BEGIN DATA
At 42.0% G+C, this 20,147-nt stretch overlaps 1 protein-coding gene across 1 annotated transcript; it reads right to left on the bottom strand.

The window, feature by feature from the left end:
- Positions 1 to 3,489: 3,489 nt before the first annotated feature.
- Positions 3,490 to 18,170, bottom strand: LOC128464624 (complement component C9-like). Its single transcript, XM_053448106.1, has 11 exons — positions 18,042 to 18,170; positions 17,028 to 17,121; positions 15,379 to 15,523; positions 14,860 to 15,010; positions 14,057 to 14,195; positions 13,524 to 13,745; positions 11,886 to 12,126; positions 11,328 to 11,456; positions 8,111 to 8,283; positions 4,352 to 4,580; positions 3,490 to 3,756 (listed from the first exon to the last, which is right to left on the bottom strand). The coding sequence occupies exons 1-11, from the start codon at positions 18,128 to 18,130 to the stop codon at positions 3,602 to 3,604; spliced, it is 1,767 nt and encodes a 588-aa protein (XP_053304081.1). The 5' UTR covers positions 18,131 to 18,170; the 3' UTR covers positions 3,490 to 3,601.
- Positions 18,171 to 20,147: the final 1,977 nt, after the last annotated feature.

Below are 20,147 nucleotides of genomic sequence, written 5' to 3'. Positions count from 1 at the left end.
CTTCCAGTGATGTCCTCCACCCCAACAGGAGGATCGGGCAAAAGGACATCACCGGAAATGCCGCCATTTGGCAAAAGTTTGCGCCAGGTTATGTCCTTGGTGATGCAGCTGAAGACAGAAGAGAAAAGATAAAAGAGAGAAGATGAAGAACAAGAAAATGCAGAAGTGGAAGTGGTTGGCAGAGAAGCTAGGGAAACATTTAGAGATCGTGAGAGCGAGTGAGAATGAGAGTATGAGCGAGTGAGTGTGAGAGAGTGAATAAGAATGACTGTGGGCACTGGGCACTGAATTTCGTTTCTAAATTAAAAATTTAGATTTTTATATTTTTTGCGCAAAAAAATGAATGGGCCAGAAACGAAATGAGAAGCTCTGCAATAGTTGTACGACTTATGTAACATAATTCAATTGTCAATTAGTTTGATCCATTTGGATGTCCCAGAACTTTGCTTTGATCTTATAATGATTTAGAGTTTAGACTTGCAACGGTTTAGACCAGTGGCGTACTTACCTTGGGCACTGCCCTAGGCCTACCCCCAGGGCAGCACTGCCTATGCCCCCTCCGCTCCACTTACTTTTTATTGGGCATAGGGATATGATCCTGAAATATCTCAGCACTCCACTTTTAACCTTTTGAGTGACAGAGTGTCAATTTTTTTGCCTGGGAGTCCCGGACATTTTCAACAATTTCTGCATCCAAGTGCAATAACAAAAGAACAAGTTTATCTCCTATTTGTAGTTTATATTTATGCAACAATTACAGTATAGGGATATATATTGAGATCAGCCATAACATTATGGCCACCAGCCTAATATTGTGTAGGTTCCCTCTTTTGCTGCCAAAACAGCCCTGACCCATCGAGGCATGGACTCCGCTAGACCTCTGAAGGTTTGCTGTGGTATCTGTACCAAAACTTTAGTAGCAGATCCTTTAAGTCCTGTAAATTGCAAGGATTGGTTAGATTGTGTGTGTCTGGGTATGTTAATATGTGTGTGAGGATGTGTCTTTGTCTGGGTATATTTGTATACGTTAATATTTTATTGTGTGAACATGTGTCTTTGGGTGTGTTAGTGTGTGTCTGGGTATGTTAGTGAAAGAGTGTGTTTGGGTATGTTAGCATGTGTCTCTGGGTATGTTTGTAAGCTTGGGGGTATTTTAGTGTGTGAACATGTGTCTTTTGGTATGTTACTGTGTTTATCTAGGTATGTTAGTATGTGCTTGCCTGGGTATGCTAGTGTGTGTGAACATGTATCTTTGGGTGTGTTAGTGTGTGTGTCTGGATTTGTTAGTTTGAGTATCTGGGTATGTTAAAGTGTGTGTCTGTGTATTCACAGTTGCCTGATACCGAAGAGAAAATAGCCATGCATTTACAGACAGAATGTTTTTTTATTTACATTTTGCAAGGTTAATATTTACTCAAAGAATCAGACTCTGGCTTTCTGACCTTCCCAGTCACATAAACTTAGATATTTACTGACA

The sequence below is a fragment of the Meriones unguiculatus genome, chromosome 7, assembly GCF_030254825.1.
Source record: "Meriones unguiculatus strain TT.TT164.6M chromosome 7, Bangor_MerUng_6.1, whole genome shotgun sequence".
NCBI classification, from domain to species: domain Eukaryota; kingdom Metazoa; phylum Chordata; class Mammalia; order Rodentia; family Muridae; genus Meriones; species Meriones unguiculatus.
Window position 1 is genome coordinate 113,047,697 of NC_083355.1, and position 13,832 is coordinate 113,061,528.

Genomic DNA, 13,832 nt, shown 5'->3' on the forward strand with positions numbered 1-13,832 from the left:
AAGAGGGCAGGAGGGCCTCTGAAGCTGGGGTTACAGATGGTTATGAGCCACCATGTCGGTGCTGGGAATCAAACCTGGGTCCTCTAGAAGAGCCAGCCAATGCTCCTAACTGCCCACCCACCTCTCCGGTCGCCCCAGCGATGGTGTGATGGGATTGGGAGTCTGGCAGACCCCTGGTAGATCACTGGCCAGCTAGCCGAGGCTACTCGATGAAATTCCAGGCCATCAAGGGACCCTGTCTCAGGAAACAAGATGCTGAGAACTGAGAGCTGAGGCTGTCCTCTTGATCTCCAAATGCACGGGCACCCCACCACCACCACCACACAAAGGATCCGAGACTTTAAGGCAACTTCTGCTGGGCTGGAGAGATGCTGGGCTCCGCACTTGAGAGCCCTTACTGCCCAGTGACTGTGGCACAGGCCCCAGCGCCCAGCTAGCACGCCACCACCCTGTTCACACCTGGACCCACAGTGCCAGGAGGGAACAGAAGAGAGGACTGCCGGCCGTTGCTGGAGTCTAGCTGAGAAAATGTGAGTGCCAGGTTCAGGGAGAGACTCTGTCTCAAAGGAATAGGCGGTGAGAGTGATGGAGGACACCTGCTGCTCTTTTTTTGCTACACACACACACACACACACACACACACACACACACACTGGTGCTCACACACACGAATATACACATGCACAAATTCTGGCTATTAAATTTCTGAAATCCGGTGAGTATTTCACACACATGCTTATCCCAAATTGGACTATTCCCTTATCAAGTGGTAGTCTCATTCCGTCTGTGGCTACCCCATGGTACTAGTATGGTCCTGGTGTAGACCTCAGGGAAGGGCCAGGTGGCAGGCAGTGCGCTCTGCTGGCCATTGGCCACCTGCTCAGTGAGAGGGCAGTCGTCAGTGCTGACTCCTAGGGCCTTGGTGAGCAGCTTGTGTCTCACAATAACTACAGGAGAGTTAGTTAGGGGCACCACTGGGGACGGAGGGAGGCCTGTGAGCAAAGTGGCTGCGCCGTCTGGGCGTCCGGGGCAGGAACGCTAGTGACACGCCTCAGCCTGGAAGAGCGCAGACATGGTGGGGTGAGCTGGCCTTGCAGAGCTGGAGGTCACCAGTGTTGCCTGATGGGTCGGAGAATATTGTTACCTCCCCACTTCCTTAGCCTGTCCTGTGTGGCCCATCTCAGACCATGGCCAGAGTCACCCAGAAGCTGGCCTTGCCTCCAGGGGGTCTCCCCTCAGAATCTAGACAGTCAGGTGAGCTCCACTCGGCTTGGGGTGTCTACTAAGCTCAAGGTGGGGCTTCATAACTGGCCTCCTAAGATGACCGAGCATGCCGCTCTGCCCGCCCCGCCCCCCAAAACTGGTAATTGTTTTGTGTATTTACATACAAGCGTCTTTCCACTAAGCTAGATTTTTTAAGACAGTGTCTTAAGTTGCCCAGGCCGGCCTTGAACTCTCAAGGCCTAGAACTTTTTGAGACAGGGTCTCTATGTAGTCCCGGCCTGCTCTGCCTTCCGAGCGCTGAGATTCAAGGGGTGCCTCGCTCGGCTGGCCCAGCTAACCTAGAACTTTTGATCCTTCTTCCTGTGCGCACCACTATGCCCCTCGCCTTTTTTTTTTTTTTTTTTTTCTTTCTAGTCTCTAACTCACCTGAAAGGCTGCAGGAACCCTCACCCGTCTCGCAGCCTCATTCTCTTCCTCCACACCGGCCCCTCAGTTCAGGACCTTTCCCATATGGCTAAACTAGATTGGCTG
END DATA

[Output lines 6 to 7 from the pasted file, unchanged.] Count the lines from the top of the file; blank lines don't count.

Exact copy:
Below are 20,147 nucleotides of genomic sequence, written 5' to 3'. Positions count from 1 at the left end.
CTTCCAGTGATGTCCTCCACCCCAACAGGAGGATCGGGCAAAAGGACATCACCGGAAATGCCGCCATTTGGCAAAAGTTTGCGCCAGGTTATGTCCTTGGTGATGCAGCTGAAGACAGAAGAGAAAAGATAAAAGAGAGAAGATGAAGAACAAGAAAATGCAGAAGTGGAAGTGGTTGGCAGAGAAGCTAGGGAAACATTTAGAGATCGTGAGAGCGAGTGAGAATGAGAGTATGAGCGAGTGAGTGTGAGAGAGTGAATAAGAATGACTGTGGGCACTGGGCACTGAATTTCGTTTCTAAATTAAAAATTTAGATTTTTATATTTTTTGCGCAAAAAAATGAATGGGCCAGAAACGAAATGAGAAGCTCTGCAATAGTTGTACGACTTATGTAACATAATTCAATTGTCAATTAGTTTGATCCATTTGGATGTCCCAGAACTTTGCTTTGATCTTATAATGATTTAGAGTTTAGACTTGCAACGGTTTAGACCAGTGGCGTACTTACCTTGGGCACTGCCCTAGGCCTACCCCCAGGGCAGCACTGCCTATGCCCCCTCCGCTCCACTTACTTTTTATTGGGCATAGGGATATGATCCTGAAATATCTCAGCACTCCACTTTTAACCTTTTGAGTGACAGAGTGTCAATTTTTTTGCCTGGGAGTCCCGGACATTTTCAACAATTTCTGCATCCAAGTGCAATAACAAAAGAACAAGTTTATCTCCTATTTGTAGTTTATATTTATGCAACAATTACAGTATAGGGATATATATTGAGATCAGCCATAACATTATGGCCACCAGCCTAATATTGTGTAGGTTCCCTCTTTTGCTGCCAAAACAGCCCTGACCCATCGAGGCATGGACTCCGCTAGACCTCTGAAGGTTTGCTGTGGTATCTGTACCAAAACTTTAGTAGCAGATCCTTTAAGTCCTGTAAATTGCAAGGATTGGTTAGATTGTGTGTGTCTGGGTATGTTAATATGTGTGTGAGGATGTGTCTTTGTCTGGGTATATTTGTATACGTTAATATTTTATTGTGTGAACATGTGTCTTTGGGTGTGTTAGTGTGTGTCTGGGTATGTTAGTGAAAGAGTGTGTTTGGGTATGTTAGCATGTGTCTCTGGGTATGTTTGTAAGCTTGGGGGTATTTTAGTGTGTGAACATGTGTCTTTTGGTATGTTACTGTGTTTATCTAGGTATGTTAGTATGTGCTTGCCTGGGTATGCTAGTGTGTGTGAACATGTATCTTTGGGTGTGTTAGTGTGTGTGTCTGGATTTGTTAGTTTGAGTATCTGGGTATGTTAAAGTGTGTGTCTGTGTATTCACAGTTGCCTGATACCGAAGAGAAAATAGCCATGCATTTACAGACAGAATGTTTTTTTATTTACATTTTGCAAGGTTAATATTTACTCAAAGAATCAGACTCTGGCTTTCTGACCTTCCCAGTCACATAAACTTAGATATTTACTGACA